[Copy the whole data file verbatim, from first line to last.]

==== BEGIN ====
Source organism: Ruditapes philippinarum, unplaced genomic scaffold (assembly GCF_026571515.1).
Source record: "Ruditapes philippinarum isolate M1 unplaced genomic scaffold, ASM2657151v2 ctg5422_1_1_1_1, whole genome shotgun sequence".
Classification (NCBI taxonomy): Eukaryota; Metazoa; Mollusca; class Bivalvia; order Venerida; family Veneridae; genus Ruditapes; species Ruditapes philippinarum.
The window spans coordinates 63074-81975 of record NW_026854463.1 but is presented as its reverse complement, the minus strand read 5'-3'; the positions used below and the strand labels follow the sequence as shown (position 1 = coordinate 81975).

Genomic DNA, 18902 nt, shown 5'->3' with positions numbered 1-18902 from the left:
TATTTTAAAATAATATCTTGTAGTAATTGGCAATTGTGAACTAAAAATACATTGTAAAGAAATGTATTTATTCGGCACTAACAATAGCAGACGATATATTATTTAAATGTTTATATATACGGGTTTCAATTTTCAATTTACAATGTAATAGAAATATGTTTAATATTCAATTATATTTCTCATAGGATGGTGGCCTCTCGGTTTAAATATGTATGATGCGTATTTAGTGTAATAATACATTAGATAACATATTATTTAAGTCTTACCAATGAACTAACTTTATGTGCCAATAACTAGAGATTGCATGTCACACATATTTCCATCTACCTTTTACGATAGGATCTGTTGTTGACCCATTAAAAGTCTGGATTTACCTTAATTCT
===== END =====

Source organism: Ruditapes philippinarum, unplaced genomic scaffold (assembly GCF_026571515.1).
Source record: "Ruditapes philippinarum isolate M1 unplaced genomic scaffold, ASM2657151v2 ctg5422_1_1_1_1, whole genome shotgun sequence".
Classification (NCBI taxonomy): Eukaryota; Metazoa; Mollusca; class Bivalvia; order Venerida; family Veneridae; genus Ruditapes; species Ruditapes philippinarum.
The window spans coordinates 63074-81975 of record NW_026854463.1 but is presented as its reverse complement, the minus strand read 5'-3'; the positions used below and the strand labels follow the sequence as shown (position 1 = coordinate 81975).

Genomic DNA, 18902 nt, shown 5'->3' with positions numbered 1-18902 from the left:
TATTTTAAAATAATATCTTGTAGTAATTGGCAATTGTGAACTAAAAATACATTGTAAAGAAATGTATTTATTCGGCACTAACAATAGCAGACGATATATTATTTAAATGTTTATATATACGGGTTTCAATTTTCAATTTACAATGTAATAGAAATATGTTTAATATTCAATTATATTTCTCATAGGATGGTGGCCTCTCGGTTTAAATATGTATGATGCGTATTTAGTGTAATAATACATTAGATAACATATTATTTAAGTCTTACCAATGAACTAACTTTATGTGCCAATAACTAGAGATTGCATGTCACACATATTTCCATCTACCTTTTACGATAGGATCTGTTGTTGACCCATTAAAAGTCTGGATTTACCTTAATTCT